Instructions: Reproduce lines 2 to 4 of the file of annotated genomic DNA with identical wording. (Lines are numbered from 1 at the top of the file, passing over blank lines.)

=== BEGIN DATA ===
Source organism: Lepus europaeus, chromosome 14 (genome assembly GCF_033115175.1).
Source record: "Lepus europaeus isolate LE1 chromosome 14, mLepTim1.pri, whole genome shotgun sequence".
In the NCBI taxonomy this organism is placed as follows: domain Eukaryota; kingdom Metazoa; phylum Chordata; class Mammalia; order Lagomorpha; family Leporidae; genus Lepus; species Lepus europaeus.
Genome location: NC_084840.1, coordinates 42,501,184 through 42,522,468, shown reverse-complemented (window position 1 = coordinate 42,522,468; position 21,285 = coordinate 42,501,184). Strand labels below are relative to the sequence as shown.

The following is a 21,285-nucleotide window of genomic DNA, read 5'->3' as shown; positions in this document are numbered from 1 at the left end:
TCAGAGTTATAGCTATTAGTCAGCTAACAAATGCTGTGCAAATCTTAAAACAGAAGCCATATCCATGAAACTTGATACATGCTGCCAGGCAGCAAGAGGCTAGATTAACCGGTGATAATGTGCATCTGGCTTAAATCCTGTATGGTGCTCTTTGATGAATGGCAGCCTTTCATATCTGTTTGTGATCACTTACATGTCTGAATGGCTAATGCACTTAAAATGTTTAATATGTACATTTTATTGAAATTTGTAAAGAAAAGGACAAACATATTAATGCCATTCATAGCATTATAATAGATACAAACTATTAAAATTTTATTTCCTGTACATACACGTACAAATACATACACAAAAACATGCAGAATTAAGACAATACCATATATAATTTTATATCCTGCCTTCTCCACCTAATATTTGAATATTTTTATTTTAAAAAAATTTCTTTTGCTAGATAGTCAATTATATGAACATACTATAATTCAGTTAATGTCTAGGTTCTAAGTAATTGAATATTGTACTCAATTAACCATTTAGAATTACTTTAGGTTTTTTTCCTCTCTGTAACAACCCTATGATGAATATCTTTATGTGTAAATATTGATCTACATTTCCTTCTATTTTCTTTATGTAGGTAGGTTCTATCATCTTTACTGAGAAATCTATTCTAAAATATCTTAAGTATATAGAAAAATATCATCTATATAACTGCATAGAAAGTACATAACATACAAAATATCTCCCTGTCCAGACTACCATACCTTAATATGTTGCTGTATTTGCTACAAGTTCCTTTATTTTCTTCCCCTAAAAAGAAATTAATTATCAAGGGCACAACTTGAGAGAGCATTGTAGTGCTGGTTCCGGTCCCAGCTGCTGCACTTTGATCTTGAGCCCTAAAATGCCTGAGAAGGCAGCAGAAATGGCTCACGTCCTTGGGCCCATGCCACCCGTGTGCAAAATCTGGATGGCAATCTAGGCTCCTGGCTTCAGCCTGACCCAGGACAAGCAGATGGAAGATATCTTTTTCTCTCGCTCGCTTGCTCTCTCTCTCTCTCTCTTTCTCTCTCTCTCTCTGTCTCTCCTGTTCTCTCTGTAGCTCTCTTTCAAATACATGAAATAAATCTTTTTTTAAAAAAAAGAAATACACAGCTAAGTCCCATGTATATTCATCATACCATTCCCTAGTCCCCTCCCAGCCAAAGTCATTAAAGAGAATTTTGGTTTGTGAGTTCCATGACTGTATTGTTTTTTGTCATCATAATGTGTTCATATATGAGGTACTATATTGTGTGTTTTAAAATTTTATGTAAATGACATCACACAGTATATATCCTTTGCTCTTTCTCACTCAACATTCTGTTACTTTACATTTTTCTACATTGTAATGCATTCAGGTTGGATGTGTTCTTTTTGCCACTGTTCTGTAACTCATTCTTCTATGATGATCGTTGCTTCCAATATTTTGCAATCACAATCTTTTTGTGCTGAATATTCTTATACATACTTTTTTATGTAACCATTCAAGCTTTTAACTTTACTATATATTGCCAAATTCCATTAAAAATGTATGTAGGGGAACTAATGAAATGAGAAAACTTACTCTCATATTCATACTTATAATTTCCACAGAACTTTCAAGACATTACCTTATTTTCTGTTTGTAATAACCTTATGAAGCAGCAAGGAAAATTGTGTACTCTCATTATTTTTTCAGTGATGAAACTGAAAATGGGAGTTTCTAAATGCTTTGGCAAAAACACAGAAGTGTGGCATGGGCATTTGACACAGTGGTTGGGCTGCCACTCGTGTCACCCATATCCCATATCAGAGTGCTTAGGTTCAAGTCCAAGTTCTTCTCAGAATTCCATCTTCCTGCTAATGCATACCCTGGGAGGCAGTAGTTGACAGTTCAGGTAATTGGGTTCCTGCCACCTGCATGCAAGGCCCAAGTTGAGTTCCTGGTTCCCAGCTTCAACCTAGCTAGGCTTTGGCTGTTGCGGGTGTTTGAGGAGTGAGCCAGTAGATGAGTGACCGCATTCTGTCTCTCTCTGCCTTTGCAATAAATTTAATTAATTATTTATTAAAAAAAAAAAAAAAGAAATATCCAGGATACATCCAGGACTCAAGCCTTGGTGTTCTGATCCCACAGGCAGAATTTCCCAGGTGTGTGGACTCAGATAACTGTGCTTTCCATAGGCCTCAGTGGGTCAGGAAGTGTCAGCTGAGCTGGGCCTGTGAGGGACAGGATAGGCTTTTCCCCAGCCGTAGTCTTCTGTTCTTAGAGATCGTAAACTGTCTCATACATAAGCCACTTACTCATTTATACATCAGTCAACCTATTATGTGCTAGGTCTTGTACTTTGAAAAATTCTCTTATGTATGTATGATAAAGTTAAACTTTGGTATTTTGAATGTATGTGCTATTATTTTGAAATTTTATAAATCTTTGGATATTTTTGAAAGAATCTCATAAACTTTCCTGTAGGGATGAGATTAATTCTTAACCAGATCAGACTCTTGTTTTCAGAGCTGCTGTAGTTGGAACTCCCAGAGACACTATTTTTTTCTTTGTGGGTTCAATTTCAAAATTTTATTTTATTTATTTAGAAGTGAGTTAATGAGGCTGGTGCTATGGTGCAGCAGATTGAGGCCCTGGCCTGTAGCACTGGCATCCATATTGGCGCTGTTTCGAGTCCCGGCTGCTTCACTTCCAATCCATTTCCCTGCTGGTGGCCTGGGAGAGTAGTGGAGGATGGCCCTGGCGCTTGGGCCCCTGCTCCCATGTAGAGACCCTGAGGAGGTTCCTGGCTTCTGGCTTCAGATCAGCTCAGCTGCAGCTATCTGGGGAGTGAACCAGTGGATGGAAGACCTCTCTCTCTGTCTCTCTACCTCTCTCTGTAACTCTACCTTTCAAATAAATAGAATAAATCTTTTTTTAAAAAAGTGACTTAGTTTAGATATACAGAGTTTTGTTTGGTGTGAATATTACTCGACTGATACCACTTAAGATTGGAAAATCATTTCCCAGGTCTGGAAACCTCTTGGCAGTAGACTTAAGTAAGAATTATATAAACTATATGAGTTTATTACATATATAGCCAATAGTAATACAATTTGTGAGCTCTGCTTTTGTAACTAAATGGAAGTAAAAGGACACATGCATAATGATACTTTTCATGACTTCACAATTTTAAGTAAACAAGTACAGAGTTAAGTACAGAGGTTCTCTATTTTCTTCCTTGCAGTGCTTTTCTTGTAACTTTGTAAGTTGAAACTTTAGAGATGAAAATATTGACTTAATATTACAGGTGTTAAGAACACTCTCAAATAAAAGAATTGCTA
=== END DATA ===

Source record: "Lepus europaeus isolate LE1 chromosome 14, mLepTim1.pri, whole genome shotgun sequence".
In the NCBI taxonomy this organism is placed as follows: domain Eukaryota; kingdom Metazoa; phylum Chordata; class Mammalia; order Lagomorpha; family Leporidae; genus Lepus; species Lepus europaeus.
Genome location: NC_084840.1, coordinates 42,501,184 through 42,522,468, shown reverse-complemented (window position 1 = coordinate 42,522,468; position 21,285 = coordinate 42,501,184). Strand labels below are relative to the sequence as shown.